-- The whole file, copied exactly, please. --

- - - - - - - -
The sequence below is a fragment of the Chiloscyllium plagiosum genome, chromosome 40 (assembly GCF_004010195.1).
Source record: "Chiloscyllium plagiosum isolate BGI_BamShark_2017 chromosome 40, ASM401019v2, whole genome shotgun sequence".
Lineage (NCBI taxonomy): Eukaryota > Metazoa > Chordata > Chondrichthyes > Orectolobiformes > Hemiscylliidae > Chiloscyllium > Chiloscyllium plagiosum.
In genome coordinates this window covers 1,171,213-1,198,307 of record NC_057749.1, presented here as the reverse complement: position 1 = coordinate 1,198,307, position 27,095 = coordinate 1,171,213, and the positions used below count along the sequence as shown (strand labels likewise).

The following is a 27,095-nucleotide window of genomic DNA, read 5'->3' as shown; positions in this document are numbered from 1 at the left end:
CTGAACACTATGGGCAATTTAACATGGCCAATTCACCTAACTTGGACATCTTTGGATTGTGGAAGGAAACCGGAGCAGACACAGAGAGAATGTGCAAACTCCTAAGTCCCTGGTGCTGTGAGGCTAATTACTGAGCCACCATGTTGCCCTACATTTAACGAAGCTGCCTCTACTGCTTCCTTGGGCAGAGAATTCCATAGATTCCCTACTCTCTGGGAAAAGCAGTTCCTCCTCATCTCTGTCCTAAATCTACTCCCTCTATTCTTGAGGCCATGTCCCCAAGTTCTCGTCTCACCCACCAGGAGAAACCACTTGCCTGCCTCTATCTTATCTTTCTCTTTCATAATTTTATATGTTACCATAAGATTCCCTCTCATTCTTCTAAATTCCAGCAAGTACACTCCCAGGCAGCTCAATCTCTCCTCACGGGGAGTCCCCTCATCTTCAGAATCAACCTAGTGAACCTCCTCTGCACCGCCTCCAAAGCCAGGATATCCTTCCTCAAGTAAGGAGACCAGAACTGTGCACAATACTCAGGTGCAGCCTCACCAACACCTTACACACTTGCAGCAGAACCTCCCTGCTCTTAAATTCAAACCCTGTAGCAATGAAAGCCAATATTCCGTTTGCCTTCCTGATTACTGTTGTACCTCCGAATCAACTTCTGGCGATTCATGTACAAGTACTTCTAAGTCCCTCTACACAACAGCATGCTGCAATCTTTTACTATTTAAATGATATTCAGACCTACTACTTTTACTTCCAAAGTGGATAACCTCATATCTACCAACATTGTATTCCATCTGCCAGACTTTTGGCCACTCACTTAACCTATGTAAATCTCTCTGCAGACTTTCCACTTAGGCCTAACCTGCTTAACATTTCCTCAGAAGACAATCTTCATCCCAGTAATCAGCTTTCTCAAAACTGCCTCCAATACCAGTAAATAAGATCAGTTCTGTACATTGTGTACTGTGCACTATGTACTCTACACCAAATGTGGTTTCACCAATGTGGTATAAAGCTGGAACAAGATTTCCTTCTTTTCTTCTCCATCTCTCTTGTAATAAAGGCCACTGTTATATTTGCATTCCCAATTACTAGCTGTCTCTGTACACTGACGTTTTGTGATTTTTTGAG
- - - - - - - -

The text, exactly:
The sequence below is a fragment of the Chiloscyllium plagiosum genome, chromosome 40 (assembly GCF_004010195.1).
Source record: "Chiloscyllium plagiosum isolate BGI_BamShark_2017 chromosome 40, ASM401019v2, whole genome shotgun sequence".
Lineage (NCBI taxonomy): Eukaryota > Metazoa > Chordata > Chondrichthyes > Orectolobiformes > Hemiscylliidae > Chiloscyllium > Chiloscyllium plagiosum.
In genome coordinates this window covers 1,171,213-1,198,307 of record NC_057749.1, presented here as the reverse complement: position 1 = coordinate 1,198,307, position 27,095 = coordinate 1,171,213, and the positions used below count along the sequence as shown (strand labels likewise).

The following is a 27,095-nucleotide window of genomic DNA, read 5'->3' as shown; positions in this document are numbered from 1 at the left end:
CTGAACACTATGGGCAATTTAACATGGCCAATTCACCTAACTTGGACATCTTTGGATTGTGGAAGGAAACCGGAGCAGACACAGAGAGAATGTGCAAACTCCTAAGTCCCTGGTGCTGTGAGGCTAATTACTGAGCCACCATGTTGCCCTACATTTAACGAAGCTGCCTCTACTGCTTCCTTGGGCAGAGAATTCCATAGATTCCCTACTCTCTGGGAAAAGCAGTTCCTCCTCATCTCTGTCCTAAATCTACTCCCTCTATTCTTGAGGCCATGTCCCCAAGTTCTCGTCTCACCCACCAGGAGAAACCACTTGCCTGCCTCTATCTTATCTTTCTCTTTCATAATTTTATATGTTACCATAAGATTCCCTCTCATTCTTCTAAATTCCAGCAAGTACACTCCCAGGCAGCTCAATCTCTCCTCACGGGGAGTCCCCTCATCTTCAGAATCAACCTAGTGAACCTCCTCTGCACCGCCTCCAAAGCCAGGATATCCTTCCTCAAGTAAGGAGACCAGAACTGTGCACAATACTCAGGTGCAGCCTCACCAACACCTTACACACTTGCAGCAGAACCTCCCTGCTCTTAAATTCAAACCCTGTAGCAATGAAAGCCAATATTCCGTTTGCCTTCCTGATTACTGTTGTACCTCCGAATCAACTTCTGGCGATTCATGTACAAGTACTTCTAAGTCCCTCTACACAACAGCATGCTGCAATCTTTTACTATTTAAATGATATTCAGACCTACTACTTTTACTTCCAAAGTGGATAACCTCATATCTACCAACATTGTATTCCATCTGCCAGACTTTTGGCCACTCACTTAACCTATGTAAATCTCTCTGCAGACTTTCCACTTAGGCCTAACCTGCTTAACATTTCCTCAGAAGACAATCTTCATCCCAGTAATCAGCTTTCTCAAAACTGCCTCCAATACCAGTAAATAAGATCAGTTCTGTACATTGTGTACTGTGCACTATGTACTCTACACCAAATGTGGTTTCACCAATGTGGTATAAAGCTGGAACAAGATTTCCTTCTTTTCTTCTCCATCTCTCTTGTAATAAAGGCCACTGTTATATTTGCATTCCCAATTACTAGCTGTCTCTGTACACTGACGTTTTGTGATTTTTTGAG